Don’t Like Philadelphia’s Littered Streets? Adopt a Block

Not in Philly, a new community-built map-based website, empowers residents to claim a street online and pledge to clean it up. (The tech makes this more revolutionary than you might think.)

Screenshot of Not in Philly map.

Not in Philly quietly launched late last year and the site is quickly proving to be a genius community-built answer to a better-looking and better-smelling Philadelphia.

Short for “Litter? Not in Philly!” the platform says it’s the first map-enabled adopt-a-block site in the country that allows people to claim a city street that they promise to clean up once a week for six months. That’s right—there are people in Philadelphia who have pledged to pick up those used diapers, pesky plastic bags, roaming soda bottles and dirty condoms of affairs past that we trample everyday. And there are people in our city who cared enough about the litter problem so much so that they organized and built an entire site around a solution.

Volunteers from Philly’s grassroots civic coding group Code for Philly built the tech, and Not in Philly founder, Dave Brindley, tells me design firm Think Company has also gotten in on building the online tool. (The company is holding a hackathon on June 17 to improve the platform.) The site provides an interactive map of Philadelphia that is detailed and segmented, allowing users to zoom in on every single block of the city. A green highlight on a street signals that it’s been adopted, while a gray highlight means a block is unclaimed. There’s no cap on how many people claim a block. The site also even displays the number of streets in given neighborhood and the number of streets already participating, giving a clear sense of whether a neighborhood is covered.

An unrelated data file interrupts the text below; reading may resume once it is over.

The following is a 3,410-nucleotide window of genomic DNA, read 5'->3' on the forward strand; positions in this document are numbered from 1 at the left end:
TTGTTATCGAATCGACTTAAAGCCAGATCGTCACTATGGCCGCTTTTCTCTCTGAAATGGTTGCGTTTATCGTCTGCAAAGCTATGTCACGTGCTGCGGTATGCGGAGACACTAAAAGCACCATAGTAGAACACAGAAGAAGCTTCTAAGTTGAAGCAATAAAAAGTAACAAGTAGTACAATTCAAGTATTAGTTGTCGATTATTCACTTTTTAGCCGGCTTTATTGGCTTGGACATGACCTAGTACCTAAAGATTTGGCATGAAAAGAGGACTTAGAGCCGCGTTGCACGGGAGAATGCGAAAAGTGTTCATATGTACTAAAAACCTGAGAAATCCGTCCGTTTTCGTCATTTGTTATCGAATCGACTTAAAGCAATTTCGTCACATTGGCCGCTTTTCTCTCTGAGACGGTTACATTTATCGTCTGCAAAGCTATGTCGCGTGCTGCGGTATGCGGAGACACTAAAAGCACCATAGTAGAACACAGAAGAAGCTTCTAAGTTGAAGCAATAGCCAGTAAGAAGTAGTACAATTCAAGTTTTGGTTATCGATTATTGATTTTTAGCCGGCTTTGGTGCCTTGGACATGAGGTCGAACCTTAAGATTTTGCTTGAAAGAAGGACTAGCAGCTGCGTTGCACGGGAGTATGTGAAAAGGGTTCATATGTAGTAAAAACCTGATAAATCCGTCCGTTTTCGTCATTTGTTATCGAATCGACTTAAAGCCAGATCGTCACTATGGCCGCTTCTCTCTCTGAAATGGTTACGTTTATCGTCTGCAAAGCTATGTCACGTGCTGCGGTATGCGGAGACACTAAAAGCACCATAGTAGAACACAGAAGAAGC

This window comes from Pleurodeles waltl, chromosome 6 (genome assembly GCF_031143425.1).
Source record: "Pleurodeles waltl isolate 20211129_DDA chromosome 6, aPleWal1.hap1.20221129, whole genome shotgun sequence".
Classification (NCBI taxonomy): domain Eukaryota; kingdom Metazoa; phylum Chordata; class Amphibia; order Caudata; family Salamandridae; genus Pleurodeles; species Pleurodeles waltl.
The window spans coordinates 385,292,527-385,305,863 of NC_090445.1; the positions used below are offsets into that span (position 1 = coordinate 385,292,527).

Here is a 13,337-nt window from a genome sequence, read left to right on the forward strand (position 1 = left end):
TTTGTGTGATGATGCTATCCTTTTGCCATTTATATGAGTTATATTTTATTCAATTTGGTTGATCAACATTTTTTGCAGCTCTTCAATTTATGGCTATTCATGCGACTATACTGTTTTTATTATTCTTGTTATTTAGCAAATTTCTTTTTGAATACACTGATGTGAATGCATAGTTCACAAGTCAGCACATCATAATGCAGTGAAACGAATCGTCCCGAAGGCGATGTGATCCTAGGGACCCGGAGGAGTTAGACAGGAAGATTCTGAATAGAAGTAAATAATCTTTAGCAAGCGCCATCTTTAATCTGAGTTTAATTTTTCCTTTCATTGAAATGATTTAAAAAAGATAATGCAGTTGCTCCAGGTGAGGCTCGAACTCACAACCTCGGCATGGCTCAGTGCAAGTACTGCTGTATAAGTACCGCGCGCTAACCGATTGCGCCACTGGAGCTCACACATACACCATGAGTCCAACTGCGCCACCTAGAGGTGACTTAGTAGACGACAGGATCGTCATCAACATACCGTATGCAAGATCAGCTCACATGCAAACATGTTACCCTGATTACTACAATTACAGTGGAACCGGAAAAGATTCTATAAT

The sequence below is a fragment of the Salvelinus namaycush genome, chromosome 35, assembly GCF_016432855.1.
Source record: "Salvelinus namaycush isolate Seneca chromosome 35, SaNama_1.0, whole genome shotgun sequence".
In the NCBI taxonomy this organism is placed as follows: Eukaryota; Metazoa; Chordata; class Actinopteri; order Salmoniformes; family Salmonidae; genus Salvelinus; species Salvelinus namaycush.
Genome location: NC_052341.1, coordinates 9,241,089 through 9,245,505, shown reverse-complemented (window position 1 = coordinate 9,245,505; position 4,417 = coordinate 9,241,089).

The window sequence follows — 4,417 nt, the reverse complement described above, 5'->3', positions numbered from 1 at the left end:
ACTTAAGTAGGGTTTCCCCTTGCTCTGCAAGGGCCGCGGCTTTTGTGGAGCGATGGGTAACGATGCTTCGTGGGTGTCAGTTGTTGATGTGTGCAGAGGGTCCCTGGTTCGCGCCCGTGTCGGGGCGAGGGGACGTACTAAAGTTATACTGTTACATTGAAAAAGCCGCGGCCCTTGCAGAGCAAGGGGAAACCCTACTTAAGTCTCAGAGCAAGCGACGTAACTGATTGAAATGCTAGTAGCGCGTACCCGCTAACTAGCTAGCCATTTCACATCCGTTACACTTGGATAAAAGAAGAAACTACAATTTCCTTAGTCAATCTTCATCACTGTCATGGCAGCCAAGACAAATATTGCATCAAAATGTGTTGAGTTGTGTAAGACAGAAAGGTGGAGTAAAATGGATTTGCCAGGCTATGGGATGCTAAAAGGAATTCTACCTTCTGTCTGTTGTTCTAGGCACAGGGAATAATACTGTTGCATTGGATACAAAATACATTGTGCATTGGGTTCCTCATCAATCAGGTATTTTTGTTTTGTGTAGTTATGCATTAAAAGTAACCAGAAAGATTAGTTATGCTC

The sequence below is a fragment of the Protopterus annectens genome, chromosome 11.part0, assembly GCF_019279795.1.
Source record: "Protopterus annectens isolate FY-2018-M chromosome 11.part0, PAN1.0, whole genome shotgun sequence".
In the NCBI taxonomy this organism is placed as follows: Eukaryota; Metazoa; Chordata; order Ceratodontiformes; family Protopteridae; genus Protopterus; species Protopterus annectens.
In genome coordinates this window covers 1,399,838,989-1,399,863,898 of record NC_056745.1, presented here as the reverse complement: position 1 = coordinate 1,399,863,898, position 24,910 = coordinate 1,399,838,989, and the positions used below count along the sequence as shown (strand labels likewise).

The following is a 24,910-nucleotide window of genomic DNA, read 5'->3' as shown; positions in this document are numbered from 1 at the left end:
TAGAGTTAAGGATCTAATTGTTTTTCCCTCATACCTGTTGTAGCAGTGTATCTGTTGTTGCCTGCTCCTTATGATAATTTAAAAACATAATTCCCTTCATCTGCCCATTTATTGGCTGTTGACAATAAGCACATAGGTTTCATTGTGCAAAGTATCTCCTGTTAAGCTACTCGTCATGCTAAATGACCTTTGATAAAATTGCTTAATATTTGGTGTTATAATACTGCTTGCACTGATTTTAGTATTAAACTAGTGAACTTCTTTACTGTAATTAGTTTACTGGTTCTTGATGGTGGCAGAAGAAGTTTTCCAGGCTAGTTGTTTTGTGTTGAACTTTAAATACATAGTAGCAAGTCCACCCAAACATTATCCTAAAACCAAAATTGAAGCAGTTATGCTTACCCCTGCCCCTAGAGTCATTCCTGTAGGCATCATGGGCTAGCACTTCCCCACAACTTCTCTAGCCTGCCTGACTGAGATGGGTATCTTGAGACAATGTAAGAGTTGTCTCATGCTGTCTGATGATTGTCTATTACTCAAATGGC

Screenshot of Not in Philly map.

Nearly 350 participants have already pledged to maintain a street, Brindley says, and so far, West Philadelphia where Brindley lives, is getting all the action. Not in Philly has been able to supply those in Walnut Hill and Spruce Hill with grabbers and bags, made possible with support from the Pennsylvania Resource Council and through a micro-grant the organization recently won from the Awesome Foundation’s Philadelphia chapter. Momentum has been building for the effort as participants who submit pictures of their cleaned blocks using #notinphilly on Instagram receive gift cards from Philly businesses. Not in Philly is also in the running for a “Sustainable Communities” SustainPHL award.

Before and After #notinphilly

A post shared by Not in Philly (@notinphilly) on

Presenting #notinphilly to the members of @citychurchphilly last Sunday

A post shared by Not in Philly (@notinphilly) on

Philly residents have total control here, and with more participation, they may eventually render Mayor Kenney’s zero waste plans utterly useless.

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